January 13, 2010

Living in Hell

On January 12th, we drive to the southern West Bank city of Hebron. This city is literally drowning in a complex, traumatic, and violent history, that has given birth to the outrageous situation we see today. Most people start the story with the burial of Abraham, Isaac, Jacob, and their wives several thousand years ago, followed by multiple invasions, the Arab massacre of Jews in 1929 one week after Zionists raised a Jewish flag at the Wailing Wall (with many question regarding the role of the British in this catastrophe), and Baruch Goldstein’s massacre of Moslems praying at the Ibrahimi Mosque in the middle of Ramadan in 1994.

We are touring Hebron with Hisham Sharabati, the uncle of our local co-leader, Lubna. He explains that he went “to the college of the Israeli prison during the First Intifada’ and that after a barrage of tear gas and rubber bullets, he was shot in the leg and sustained a fracture, requiring crutches for 1 1/2 years. He is clearly articulate and educated; suffering has made him strong.

We start in a central open area of the market, old stone buildings with green metal doors on the ground floor, a small square with a palm trees, women in colorful hijabs sitting on poured concrete seats under umbrellas, and a steady circle of traffic and rambunctious young boys, racing around, playing, and harassing us, with unrelenting requests to purchase a variety of Palestinian trinkets. On quick inspection, I notice multiple security cameras and a few guard towers mounted on the tops of the buildings as well as an IDF checkpoint with a swinging yellow metal gate and a solid metal gate guarding the entrance to a Jewish settler area with a soldier perched above. All the ground floor doors, formerly markets, are closed, some welded shut by the IDF, and there is a second floor apartment completely encased in wire to protect the windows as well as the inhabitants from rocks thrown by Jewish settlers. .

As we sit down for the usual lunch of felafel, hummus, pita, and a collection of vegetables, Hisham begins to speak, his style sincere and serious with an ironic sense of humor. Shortly, we notice a commotion at the checkpoint site and it appears that a number of the teenage boys have been apprehended by the soldiers, their intimidating automatic weapons ready, and are being taken one by one inside the metal door for questioning after their bags are checked. We move closer and can only peak through a crack in the tall concrete blocks around the checkpoint. The local population does not seem to pay much attention to this encounter, it is clearly an everyday affair. I do not know what happened to the boys, although several were released and came out, tucking in their shirts and resuming a slightly subdued teenage swagger. The little boys watched with curiosity and at one point, two Israeli soldiers came out from their bunker, wearing what appeared to be a significant amount of battle gear, hands always on their weapons, and spoke with the little boys. I suspect this is the only kind of interaction these children have with Israeli Jews.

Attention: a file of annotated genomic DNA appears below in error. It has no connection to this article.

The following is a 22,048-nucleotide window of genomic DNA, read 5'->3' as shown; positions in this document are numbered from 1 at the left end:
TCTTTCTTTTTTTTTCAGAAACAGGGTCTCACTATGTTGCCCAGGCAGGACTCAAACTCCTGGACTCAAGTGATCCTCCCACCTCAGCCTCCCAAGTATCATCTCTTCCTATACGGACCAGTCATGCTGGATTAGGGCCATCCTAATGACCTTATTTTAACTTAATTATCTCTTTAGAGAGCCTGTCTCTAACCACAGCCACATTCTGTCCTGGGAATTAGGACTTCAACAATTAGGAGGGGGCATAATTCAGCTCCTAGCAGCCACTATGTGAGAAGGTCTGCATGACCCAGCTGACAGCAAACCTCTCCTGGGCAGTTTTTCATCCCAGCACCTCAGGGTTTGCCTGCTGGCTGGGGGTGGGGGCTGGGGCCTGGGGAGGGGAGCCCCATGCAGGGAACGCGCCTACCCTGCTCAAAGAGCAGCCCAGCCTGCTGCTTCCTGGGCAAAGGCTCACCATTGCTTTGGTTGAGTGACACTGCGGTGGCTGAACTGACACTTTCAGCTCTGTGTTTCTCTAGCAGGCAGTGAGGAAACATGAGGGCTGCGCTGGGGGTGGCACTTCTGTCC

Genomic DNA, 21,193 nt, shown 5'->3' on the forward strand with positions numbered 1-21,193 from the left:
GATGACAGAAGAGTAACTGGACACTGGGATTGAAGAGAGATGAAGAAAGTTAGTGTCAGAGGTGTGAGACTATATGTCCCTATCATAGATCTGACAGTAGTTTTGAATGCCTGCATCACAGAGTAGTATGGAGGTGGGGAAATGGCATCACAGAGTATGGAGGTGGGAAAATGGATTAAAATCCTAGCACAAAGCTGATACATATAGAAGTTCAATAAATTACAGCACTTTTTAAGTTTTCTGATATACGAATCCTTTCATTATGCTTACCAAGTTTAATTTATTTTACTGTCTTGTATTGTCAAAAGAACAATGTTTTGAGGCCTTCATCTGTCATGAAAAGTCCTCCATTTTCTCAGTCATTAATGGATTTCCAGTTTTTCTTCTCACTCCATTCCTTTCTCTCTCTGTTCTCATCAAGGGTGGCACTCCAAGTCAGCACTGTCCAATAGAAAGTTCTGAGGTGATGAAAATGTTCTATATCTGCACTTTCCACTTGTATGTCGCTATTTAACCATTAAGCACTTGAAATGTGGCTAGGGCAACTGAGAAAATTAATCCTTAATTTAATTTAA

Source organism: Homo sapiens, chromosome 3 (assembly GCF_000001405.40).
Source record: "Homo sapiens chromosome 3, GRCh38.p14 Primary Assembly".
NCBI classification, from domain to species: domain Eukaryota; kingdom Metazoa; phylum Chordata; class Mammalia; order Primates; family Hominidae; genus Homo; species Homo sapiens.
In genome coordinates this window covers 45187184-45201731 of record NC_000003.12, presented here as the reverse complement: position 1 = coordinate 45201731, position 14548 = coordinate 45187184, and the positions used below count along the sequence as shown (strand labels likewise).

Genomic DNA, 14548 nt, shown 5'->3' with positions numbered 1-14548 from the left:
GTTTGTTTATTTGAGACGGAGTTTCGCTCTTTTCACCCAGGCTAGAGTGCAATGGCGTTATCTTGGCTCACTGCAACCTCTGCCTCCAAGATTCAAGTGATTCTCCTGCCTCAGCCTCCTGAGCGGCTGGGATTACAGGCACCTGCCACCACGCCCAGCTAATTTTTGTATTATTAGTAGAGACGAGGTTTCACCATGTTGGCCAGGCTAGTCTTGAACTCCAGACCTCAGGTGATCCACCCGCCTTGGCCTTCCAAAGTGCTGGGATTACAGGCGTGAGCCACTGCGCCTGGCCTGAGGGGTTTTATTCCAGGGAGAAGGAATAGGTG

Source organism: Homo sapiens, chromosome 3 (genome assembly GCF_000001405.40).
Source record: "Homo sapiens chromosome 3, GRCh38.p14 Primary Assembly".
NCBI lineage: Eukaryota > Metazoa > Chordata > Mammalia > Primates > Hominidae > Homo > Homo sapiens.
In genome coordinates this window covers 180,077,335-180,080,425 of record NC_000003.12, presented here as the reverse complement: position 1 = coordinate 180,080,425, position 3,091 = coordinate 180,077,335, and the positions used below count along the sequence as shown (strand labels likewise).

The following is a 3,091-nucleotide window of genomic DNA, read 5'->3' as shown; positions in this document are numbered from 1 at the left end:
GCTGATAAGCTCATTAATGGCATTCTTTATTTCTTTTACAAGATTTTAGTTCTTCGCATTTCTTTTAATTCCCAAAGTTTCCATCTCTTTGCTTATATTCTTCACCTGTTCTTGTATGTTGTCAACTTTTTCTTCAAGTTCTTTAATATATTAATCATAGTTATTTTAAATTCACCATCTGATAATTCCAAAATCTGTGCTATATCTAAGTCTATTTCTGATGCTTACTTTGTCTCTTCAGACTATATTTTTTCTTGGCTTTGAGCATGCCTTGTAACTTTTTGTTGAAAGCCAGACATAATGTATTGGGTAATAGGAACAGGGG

Hisham explains that after 1967 a group of very right wing Jewish settlers came to a hotel in Hebron and declared they would never leave. A deal was struck with the IDF that they could settle next to a military facility. There were further deals and expansions and ultimately the settlement of Kiryat Arba was officially established in 1971.These settlers have a history of particularly violent, racist, ugly attacks against their Palestinian neighbors, often observed and sometimes even promoted by the local Jewish soldiers. These are the settlers that spray paint: “Death to the Arabs!” or “Gas all Arabs,” on the walls of Palestinian homes and taunt children and women, calling the women “Whores.” Much of this has been well documented by Palestinians with video cameras, many provided by the Israeli human rights organization, B’tselem in their “Shoot Back” campaign. It is soldiers from Hebron who started “Breaking the Silence,” when they felt guilty and haunted by their violent racist behavior patrolling this city. The local Palestinians have responded with repeated nonviolent resistance, including strikes and demonstrations, and some of the local leadership have been arrested by Israeli authorities and deported. In the 1970s and 1980s there were also armed attacks against the settlers as well as an attack on a nearby settlement called Beit Haddassah.